The Roman Catholic Church takes the opposite perspective. Making grand environmental pronouncements that amount to a positive social agenda is all very well, but it is only ever its bigoted stance on homosexuality, its sexism, or its hypocritical and conspiratorial abuse of children, that people will attend to. 

One might of course argue that as an atheist, I cannot possibly understand the Pope's moral hierarchy that equates homosexuality to the destruction of the rainforest, or that is more concerned with ensuring Africans do not use contraception, than in preventing their unnecessary death from HIV. Were I to subscribe to the timeless standards of the Holy Book that the Pope uses, the Word of God himself, I should see that the Pope has things the right way around. Well, novelists too are graced - a word I use deliberately - with an insight into the interaction between human psychology, sexuality and social forces. Hollinghurst's novel shows the web of relationships that lead human nature to respond to moral values, and in turn to change them for better or worse. In this web, homosexuality, for example, is tenuously at the edges, whereas class conflict is right at the centre, leading society down paths that are sometimes unjust.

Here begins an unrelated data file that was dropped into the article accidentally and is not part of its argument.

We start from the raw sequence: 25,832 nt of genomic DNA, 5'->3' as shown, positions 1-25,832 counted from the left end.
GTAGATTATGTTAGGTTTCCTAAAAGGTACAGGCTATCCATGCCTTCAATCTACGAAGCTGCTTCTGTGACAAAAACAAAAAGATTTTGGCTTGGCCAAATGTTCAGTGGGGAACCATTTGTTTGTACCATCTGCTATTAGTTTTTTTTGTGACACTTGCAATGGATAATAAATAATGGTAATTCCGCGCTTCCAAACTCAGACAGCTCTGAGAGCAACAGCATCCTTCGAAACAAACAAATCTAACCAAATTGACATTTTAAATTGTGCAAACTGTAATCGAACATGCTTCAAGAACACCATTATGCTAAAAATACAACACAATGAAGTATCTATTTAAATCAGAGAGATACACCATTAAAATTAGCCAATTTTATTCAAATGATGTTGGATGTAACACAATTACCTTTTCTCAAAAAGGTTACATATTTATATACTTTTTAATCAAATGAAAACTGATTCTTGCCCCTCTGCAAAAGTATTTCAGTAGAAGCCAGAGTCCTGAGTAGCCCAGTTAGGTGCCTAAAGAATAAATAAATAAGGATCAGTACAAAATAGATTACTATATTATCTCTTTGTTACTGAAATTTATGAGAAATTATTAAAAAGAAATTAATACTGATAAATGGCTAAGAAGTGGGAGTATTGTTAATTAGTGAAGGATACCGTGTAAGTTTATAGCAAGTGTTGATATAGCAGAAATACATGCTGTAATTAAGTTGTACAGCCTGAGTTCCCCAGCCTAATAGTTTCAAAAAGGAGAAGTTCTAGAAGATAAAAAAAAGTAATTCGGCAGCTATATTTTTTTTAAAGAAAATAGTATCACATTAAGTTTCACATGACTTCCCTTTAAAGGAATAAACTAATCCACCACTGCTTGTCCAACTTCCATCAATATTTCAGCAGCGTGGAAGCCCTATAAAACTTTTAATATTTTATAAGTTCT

This is the line along which the novel is beautifully cut, with the good humour (though growing struggle with Aids) of gay life on the one hand, and the false pretences of inherited and freely acquired wealth on the other. However, by wittily exposing the problems of a hypocritical political class indirectly through the contrast with the self-serving but somewhat ridiculous pursuit of sex by Nick, the novel does not outrightly condemn anyone; it adopts a Jamesian perspective (Nick's thesis is on Henry James), using gentle mockery to allow the reader to see the flaws in the Tory toffs. It is in that sense a humane novel, and a humanist observation on social reality, and the things which actually matter in people's public and private lives. The Pope, by contrast, has his priorities skewed, to the point of his being un-humanitarian.

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Posted by Alistair at 8:47 am